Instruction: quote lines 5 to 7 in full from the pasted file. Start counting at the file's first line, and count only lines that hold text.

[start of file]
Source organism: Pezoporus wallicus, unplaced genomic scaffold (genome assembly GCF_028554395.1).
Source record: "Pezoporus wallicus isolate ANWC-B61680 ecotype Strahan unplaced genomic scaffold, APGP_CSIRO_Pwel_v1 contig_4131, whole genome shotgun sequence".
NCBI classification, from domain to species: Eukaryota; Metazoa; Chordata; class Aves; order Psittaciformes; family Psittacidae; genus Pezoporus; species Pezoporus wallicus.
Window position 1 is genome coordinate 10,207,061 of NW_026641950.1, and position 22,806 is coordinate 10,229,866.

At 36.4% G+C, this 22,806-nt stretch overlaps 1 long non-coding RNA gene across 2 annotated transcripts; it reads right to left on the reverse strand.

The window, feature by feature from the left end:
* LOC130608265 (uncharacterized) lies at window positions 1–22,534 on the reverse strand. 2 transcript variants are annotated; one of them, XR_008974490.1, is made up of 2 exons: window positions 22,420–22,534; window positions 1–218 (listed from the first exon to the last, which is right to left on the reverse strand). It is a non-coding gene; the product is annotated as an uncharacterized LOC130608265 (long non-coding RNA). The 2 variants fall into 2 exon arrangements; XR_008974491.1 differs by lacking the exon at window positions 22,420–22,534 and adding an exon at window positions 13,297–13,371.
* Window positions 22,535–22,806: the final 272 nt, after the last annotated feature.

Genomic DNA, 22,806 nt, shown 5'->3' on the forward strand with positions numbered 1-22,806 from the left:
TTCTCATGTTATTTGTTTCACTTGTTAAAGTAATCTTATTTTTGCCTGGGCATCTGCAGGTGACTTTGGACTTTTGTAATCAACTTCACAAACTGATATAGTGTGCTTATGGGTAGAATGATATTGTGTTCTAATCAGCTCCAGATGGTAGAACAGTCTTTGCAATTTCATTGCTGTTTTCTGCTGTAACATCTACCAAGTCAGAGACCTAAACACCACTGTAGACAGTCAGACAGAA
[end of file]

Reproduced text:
At 36.4% G+C, this 22,806-nt stretch overlaps 1 long non-coding RNA gene across 2 annotated transcripts; it reads right to left on the reverse strand.

The window, feature by feature from the left end:
* LOC130608265 (uncharacterized) lies at window positions 1–22,534 on the reverse strand. 2 transcript variants are annotated; one of them, XR_008974490.1, is made up of 2 exons: window positions 22,420–22,534; window positions 1–218 (listed from the first exon to the last, which is right to left on the reverse strand). It is a non-coding gene; the product is annotated as an uncharacterized LOC130608265 (long non-coding RNA). The 2 variants fall into 2 exon arrangements; XR_008974491.1 differs by lacking the exon at window positions 22,420–22,534 and adding an exon at window positions 13,297–13,371.